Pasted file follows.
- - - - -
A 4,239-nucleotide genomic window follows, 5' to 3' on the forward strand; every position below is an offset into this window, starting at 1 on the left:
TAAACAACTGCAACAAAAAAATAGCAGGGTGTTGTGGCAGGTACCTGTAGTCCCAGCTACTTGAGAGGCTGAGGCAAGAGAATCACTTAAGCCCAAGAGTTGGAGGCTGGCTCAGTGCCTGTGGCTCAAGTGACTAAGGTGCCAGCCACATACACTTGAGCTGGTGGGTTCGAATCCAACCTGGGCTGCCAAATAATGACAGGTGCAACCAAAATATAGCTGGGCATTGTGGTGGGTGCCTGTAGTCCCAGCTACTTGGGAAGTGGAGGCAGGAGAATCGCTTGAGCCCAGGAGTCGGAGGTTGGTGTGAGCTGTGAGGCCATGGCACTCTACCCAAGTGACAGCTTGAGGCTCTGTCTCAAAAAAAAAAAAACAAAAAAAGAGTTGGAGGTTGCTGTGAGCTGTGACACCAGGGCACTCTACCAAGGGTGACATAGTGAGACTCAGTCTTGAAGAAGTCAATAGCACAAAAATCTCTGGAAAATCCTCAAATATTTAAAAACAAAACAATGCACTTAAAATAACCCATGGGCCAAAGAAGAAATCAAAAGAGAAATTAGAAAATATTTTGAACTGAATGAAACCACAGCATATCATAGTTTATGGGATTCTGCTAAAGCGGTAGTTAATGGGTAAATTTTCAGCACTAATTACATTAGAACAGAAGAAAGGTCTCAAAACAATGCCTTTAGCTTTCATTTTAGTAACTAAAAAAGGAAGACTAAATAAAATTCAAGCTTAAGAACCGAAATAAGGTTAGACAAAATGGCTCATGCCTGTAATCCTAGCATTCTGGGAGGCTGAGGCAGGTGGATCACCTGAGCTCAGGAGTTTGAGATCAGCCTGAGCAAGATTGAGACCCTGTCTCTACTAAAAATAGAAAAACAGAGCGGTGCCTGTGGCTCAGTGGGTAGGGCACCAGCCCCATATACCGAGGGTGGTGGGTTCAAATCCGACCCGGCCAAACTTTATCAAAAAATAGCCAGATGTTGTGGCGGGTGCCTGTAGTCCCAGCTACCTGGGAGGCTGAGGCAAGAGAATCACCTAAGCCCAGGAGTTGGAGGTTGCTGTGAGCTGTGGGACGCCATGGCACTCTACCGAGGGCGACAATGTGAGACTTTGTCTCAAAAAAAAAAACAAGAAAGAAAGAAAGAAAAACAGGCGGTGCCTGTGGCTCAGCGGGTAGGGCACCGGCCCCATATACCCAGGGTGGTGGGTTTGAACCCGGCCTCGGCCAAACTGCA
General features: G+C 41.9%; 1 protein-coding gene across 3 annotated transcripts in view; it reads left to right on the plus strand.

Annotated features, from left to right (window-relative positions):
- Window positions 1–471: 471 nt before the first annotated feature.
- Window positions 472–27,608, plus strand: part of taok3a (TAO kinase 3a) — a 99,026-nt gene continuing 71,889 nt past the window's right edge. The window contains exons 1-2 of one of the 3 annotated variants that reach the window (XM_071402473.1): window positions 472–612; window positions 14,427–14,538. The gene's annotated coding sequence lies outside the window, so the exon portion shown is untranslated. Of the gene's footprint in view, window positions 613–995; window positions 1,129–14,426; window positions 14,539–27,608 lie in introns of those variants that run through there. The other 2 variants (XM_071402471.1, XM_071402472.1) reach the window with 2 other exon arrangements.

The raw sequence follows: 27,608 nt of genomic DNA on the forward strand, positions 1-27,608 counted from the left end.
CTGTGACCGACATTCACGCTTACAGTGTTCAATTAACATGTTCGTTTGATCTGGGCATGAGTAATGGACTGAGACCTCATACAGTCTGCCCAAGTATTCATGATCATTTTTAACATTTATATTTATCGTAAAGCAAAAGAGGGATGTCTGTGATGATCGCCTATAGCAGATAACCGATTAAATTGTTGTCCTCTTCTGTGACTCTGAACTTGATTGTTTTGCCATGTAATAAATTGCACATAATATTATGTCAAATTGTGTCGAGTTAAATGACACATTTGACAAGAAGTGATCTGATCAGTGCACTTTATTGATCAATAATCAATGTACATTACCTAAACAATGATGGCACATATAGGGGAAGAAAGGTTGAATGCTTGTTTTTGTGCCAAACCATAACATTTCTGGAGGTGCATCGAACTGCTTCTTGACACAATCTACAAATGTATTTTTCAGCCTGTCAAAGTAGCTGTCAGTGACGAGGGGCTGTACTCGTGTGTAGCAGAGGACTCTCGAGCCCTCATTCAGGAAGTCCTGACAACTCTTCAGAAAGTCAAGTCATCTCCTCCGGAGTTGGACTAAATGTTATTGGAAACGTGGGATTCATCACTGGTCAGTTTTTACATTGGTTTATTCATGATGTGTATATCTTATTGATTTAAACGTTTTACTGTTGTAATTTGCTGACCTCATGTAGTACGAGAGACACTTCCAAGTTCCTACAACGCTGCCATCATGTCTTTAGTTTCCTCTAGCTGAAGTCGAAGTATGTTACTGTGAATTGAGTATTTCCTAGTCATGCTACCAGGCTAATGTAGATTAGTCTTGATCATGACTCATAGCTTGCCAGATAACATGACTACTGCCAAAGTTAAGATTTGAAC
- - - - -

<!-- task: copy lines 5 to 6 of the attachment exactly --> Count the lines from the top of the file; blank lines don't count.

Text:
- Window positions 1–471: 471 nt before the first annotated feature.
- Window positions 472–27,608, plus strand: part of taok3a (TAO kinase 3a) — a 99,026-nt gene continuing 71,889 nt past the window's right edge. The window contains exons 1-2 of one of the 3 annotated variants that reach the window (XM_071402473.1): window positions 472–612; window positions 14,427–14,538. The gene's annotated coding sequence lies outside the window, so the exon portion shown is untranslated. Of the gene's footprint in view, window positions 613–995; window positions 1,129–14,426; window positions 14,539–27,608 lie in introns of those variants that run through there. The other 2 variants (XM_071402471.1, XM_071402472.1) reach the window with 2 other exon arrangements.